As for Chanel’s first claim, that TRR is engaging in trademark infringement (which occurs when one party uses another’s trademark on competing goods without its authorization, thereby resulting in consumer confusion) and counterfeiting, TRR claims that Chanel has not made its case. There is not a likelihood that consumers will be confused as to whether TRR is affiliated with Chanel, per TRR, as it is using the Chanel trademark exclusively to describe the Chanel-branded products it is offering for sale, which is permissible under law as nominative fair use. TRR notes that unlike What Goes Around Comes Around, another reseller that Chanel is currently suing (as part of a larger fight against the resale market, per TRR), it is not using Chanel’s trademarks “too prominently or too often, in terms of size, emphasis, or repetition.”

Moreover, TRR claims that consumers are not likely believe that its use of Chanel’s trademark and its guarantee that the products it sells are, in fact, authentic “suggests sponsorship [with] or endorsement [by] Chanel,” as TRR makes use of an “express disclaimer of any affiliation with the brands of its products, and TRR warrants only that the products it resells have been authenticated through its own internal, proprietary process—and, as TRR expressly states, not by the brand.”

As for its alleged sale of counterfeits, TRR is sure to point out that in “the rare instance” that it suspects that a consumer has sent in a counterfeit for consignment, “a possibility that exists in any secondary market, including for renowned appraisers,” TRR “attempts to verify the authenticity of the item” and if it “determines [an item] to be counterfeit, it is not returned to the consignor but, rather, is destroyed.”

Chanel’s claim that TRR is engaging in false advertising – i.e., that TRR’s representations about the authenticity of the products it sells and its authentication process “must be false and misleading because ‘[o]nly Chanel itself can know what is genuine Chanel’” – is also “fatally deficient,” per TRR.

TRR’s counsel asserts that Chanel’s “nonsensical” assertion that “no reseller may describe a Chanel product as authentic because ‘[o]nly Chanel itself can know what is genuine Chanel,’ would make it impossible for all secondary dealers to do business.” It continues on to declare, “Under that standard, there could be no secondary market, as no auction house or consignment store could authenticate the products it sells, regardless of their expertise. As trademark law makes clear, Chanel is not entitled to a monopoly over the resale of its goods.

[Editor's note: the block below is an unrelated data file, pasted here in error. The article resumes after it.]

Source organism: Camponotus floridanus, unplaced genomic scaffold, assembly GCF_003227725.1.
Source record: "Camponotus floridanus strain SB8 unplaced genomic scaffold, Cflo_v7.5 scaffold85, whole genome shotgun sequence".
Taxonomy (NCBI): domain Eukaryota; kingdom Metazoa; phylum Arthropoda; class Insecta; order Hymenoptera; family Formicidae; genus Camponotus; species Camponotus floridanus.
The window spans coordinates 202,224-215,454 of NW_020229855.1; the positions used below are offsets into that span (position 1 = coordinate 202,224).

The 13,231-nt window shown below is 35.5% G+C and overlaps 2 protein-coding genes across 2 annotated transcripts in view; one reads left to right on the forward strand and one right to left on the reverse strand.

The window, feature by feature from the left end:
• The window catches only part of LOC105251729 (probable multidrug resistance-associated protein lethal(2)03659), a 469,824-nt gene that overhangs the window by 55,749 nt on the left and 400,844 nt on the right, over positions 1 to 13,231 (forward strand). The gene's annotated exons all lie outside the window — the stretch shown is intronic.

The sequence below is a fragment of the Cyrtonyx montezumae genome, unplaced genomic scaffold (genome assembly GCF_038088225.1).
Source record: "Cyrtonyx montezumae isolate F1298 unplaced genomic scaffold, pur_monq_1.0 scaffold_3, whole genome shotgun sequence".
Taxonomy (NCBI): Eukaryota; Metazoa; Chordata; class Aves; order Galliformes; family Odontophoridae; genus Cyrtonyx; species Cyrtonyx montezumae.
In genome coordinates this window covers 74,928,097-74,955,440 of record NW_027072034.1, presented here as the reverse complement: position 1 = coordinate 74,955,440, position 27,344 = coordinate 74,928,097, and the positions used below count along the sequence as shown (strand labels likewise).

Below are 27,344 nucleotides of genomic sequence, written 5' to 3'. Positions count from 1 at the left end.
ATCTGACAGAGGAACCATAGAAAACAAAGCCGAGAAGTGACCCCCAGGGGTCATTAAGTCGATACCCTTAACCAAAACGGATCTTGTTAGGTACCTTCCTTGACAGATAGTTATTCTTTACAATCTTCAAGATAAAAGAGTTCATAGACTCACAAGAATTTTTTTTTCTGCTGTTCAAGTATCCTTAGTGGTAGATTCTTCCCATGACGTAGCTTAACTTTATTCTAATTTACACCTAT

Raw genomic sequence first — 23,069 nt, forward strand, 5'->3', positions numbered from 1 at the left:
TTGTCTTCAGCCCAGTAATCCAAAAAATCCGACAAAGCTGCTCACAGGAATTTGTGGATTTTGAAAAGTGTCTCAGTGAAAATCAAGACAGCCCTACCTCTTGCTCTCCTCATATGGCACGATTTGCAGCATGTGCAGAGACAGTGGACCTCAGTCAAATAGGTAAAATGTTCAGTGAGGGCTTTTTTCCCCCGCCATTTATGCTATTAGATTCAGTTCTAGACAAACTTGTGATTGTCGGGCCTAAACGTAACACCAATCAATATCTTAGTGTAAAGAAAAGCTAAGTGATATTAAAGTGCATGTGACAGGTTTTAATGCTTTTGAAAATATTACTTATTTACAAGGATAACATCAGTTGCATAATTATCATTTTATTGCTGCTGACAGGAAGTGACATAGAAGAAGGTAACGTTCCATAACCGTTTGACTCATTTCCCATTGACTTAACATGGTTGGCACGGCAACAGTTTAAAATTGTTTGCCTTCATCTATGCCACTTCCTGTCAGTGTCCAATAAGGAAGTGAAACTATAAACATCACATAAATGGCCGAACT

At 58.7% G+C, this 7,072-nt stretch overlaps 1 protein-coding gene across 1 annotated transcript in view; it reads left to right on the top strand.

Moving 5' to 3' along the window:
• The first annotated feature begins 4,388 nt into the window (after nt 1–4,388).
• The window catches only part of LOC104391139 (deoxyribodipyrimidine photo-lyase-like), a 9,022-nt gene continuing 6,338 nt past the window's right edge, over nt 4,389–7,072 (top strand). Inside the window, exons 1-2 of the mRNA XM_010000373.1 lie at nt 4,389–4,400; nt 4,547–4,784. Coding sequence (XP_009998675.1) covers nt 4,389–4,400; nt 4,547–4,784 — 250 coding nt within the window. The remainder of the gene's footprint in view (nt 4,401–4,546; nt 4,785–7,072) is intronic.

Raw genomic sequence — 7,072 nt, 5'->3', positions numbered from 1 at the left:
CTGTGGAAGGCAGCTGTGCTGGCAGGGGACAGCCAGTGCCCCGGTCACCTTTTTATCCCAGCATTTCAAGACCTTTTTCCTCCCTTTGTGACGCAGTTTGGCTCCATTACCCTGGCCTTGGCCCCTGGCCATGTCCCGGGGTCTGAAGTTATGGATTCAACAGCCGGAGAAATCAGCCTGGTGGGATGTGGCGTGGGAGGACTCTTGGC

Still yet, in addition to shooting down Chanel’s claim that TRR has acted in “bad faith,” and has run afoul of common-law unfair competition and statutory unfair competition and false advertising laws, TRR claims that Chanel has failed to allege “specific and substantial public injury” as a result of TRR’s behavior. Instead, TRR argues that while “Chanel pleads in the most conclusory fashion that TRR’s conduct ‘harm[s] the public,’ it is clear that Chanel’s real concern is not with public injury but rather with lawful competition from its customers’ sale of their used goods at lower prices in the secondary market.” 

TRR points out that “Chanel alleges [that] TRR’s conduct ‘is causing immediate and irreparable injury to Chanel, both by direct diversion of sales and by harming the CHANEL trademarks and Chanel’s goodwill and reputation.’” In other words, this is not about shielding consumers from fakes; its about Chanel maintaining its control over the positioning of its brand and the sale of its products. And thus, TRR argues, “Chanel does not and cannot allege harm to the public caused by consumers’ participation in the legitimate secondary market, let alone a public harm.”

With all of this in mind, TRR argues that “Chanel’s anti-consumer efforts must be rejected” and its case dismissed.

* The case is Chanel, Inc., v. The RealReal, Inc., 1:18-cv-10626-VSB (SDNY).